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Energizing the planet
Renewable energies, which for so long were seen as noncompetitive, are now on the brink of breakthrough parity with fossil fuels.
Here’s a status update from Andrew Beebe, who is in charge of global sales and marketing for Suntech, the largest photovoltaic manufacturer in the world: “PV production and installations have grown at 45- 50 percent per year for the last decade. … In 2002, when I got started in this industry, total capacity sold was something like 10 megawatts per year. This year, it’ll probably be 18 gigawatts. That’s nearly a 2,000-fold increase in less than a decade. … Four years ago, when I was buying solar panels for Google, it was $3.20 per watt. … Today the global price per installed watt is below $1.30.”
More breakthrough technologies are popping up all over the solar marketplace. IBM scientists are replacing rare elements used in solar panels with much cheaper ingredients like copper and tin. Engineers at MIT are adding carbon nanotubes as solar concentrators, with the promise of making solar panels 100 times more efficient.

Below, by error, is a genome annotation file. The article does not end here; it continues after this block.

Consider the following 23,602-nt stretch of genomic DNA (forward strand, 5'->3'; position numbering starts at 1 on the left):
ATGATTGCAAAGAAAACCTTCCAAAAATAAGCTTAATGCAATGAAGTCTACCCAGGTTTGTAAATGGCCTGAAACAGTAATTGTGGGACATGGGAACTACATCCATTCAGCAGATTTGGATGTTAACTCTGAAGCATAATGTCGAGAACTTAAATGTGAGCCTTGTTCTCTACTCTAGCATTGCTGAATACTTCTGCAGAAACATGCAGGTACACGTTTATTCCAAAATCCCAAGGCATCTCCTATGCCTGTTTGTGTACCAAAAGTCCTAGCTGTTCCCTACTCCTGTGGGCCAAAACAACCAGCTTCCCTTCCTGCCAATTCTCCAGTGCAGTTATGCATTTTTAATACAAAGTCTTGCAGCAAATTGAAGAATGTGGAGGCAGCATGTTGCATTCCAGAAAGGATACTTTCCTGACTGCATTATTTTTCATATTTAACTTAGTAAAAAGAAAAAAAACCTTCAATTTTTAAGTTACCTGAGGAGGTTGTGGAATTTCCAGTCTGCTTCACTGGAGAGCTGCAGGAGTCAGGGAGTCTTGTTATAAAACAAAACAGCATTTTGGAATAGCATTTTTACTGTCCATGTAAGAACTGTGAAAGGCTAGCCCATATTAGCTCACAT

New technology solar batteries that can store enough energy to power a house — or a whole neighborhood — are expected to be available and affordable in about a decade.
On another energy front, companies like Exxon Mobil are perfecting the use of algae, sunlight and carbon dioxide to produce a new generation of biofuels. Algae factories are expected to produce 10,000 gallons of fuel per acre. (Today’s corn-based biofuel yields only 18 gallons per acre.) A 2-square-mile algae farm could produce enough biofuel to power 26,000 cars for a year.
Food for thought
There are lots of new food possibilities involving greater use of genetically engineered foods, but that is a pretty controversial approach. There is a much more elegant solution waiting in the wings — vertical farming with hydroponics (growing food in a nutrient-rich water solution) and aeroponics (growing food in the air with nutrient mists.)
The possibilities are quite dazzling. Using “ponics,” a 30-story building could grow enough food to feed 50,000 people. One hundred and fifty such buildings could feed all of New York City. As the book points out, vertical farms can grow crops year-round and be independent of outside weather. Plus they can eliminate traditional fertilizers and fossil fuels that power farm machines.
This is just a small sample of what is on the way. It’s easy to feel overwhelmed by the challenges we face in preserving and protecting life on our planet. “Abundance” injects a welcome jolt of hope and optimism. Given inventive minds and brilliant technologies, it seems possible that everyone on Earth can have a fair share of abundance without collapsing the system that sustains us.